The Fourth Circuit has recently explained that as a "default rule," an ALJ must give substantial weight to NCDHHS disability decisions. Woods v. Berryhill, 888 F.3d 686, 692 (4th Cir. 2018). An ALJ may deviate from the rule "and accord an NCDHHS disability decision less than 'substantial weight' if 'the record before the ALJ clearly demonstrates that such a deviation is appropriate.'" Id. (quoting Bird, 699 F.3d at 343). In determining if it is appropriate to assign less than substantial weight to the NCDHHS decision, an ALJ must provide "persuasive, specific, valid reasons for doing so that are supported by the record." Id. (quoting McCartey v. Massanari, 298 F.3d 1072, 1076 (9th Cir. 2002)). If the ALJ provides only a "generic explanation, which could apply to every NCDHHS decision," that explanation "is neither persuasive nor specific" and fails to justify according less than substantial weight to the NCDHHS determination. Id. at 693.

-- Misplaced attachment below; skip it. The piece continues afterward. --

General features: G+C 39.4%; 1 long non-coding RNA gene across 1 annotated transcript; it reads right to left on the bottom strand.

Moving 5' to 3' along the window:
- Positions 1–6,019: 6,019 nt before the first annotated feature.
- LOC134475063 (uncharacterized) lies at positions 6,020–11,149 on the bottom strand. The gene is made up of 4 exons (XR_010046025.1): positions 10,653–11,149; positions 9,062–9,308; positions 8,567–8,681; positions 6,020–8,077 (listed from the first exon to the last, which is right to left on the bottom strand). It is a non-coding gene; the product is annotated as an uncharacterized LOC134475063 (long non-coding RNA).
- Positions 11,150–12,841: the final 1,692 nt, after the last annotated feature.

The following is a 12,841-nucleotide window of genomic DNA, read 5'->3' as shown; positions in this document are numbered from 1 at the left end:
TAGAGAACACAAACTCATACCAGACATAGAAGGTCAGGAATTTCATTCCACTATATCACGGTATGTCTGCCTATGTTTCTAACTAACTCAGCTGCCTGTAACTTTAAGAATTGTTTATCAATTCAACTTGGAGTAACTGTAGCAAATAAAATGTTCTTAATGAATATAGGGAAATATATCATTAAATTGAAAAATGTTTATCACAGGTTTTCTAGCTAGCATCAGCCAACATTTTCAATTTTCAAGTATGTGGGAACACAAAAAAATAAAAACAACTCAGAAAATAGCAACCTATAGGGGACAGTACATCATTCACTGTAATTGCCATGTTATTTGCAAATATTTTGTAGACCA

Accordingly, this Court agrees with Plaintiff that the decision should be remanded back to the ALJ to adequately weigh the disability determination made in connection with Plaintiff's eligibility for Medicaid. The ALJ's decision to accord Plaintiff's prior Medicaid eligibility "little weight" was supported only by the explanation that "it is not consistent with the evidence discussed herein" is not sufficiently persuasive or specific to justify a deviation from the Fourth Circuit's default rule of according decisions by other agencies like NCDHHS substantial weight. See Woods, 888 F.3d at 692-93. Upon remand, the ALJ should provide specific and persuasive reasons supported by the record for according Plaintiff's Medicaid disability less than substantial weight.